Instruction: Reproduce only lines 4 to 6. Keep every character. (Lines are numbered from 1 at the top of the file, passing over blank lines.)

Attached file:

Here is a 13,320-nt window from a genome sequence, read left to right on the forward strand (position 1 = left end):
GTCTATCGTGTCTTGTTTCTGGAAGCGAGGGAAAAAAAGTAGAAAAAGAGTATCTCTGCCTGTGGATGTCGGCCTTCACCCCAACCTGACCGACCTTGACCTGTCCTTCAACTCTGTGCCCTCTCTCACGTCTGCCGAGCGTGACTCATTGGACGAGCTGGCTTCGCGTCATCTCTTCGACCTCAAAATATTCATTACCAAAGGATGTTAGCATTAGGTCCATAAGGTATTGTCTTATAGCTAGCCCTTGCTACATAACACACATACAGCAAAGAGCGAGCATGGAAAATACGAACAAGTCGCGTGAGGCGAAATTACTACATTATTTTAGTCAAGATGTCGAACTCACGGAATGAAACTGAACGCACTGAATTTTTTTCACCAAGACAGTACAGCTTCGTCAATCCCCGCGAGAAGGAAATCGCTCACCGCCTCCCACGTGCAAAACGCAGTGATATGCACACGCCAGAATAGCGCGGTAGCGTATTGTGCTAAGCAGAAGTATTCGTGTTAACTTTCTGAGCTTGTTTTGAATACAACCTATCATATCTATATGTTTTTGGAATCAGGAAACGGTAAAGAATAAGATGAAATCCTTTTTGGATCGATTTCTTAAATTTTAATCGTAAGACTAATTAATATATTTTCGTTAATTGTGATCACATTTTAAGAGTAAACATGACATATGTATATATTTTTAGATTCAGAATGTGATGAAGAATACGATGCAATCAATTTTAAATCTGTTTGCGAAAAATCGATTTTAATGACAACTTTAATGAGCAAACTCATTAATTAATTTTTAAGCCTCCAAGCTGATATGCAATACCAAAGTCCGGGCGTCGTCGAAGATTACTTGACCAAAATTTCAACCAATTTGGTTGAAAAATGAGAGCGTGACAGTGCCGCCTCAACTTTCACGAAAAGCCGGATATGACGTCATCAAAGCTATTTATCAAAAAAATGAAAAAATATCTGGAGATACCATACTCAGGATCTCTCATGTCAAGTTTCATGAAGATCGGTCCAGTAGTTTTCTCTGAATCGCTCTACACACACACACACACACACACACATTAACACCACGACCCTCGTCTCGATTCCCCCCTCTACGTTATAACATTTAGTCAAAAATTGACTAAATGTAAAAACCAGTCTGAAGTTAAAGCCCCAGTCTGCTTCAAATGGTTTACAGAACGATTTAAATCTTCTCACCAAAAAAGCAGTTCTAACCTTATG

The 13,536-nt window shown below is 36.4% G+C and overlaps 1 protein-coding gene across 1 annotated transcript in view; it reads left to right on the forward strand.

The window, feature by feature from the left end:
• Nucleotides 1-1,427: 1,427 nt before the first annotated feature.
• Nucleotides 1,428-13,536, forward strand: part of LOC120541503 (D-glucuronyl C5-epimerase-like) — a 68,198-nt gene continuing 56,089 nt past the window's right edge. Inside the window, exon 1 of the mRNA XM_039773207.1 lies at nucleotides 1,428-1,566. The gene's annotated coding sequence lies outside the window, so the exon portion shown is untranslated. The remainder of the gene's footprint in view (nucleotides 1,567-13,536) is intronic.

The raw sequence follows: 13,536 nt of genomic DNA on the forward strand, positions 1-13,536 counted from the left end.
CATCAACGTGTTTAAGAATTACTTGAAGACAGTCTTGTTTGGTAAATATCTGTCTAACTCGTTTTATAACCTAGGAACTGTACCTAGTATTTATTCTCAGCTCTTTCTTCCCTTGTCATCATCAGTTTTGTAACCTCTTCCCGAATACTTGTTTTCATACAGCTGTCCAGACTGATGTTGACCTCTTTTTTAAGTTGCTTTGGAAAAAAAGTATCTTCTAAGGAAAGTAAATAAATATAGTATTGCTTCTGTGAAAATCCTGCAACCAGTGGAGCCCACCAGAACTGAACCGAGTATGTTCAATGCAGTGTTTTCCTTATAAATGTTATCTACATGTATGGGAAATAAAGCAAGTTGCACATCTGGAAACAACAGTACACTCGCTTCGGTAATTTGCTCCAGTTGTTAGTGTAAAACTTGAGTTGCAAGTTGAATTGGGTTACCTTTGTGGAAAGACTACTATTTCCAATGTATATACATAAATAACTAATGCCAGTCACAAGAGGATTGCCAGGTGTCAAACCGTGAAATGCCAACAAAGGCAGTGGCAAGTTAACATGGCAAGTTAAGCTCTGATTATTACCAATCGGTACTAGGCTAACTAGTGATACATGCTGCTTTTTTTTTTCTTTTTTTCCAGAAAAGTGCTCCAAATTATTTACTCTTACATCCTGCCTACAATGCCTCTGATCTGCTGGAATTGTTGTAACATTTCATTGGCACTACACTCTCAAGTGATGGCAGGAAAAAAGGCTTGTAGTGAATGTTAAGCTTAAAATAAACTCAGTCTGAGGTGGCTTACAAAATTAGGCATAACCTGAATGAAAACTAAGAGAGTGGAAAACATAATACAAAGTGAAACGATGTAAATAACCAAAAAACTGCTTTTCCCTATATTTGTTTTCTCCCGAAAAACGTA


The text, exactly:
The window, feature by feature from the left end:
• Nucleotides 1-1,427: 1,427 nt before the first annotated feature.
• Nucleotides 1,428-13,536, forward strand: part of LOC120541503 (D-glucuronyl C5-epimerase-like) — a 68,198-nt gene continuing 56,089 nt past the window's right edge. Inside the window, exon 1 of the mRNA XM_039773207.1 lies at nucleotides 1,428-1,566. The gene's annotated coding sequence lies outside the window, so the exon portion shown is untranslated. The remainder of the gene's footprint in view (nucleotides 1,567-13,536) is intronic.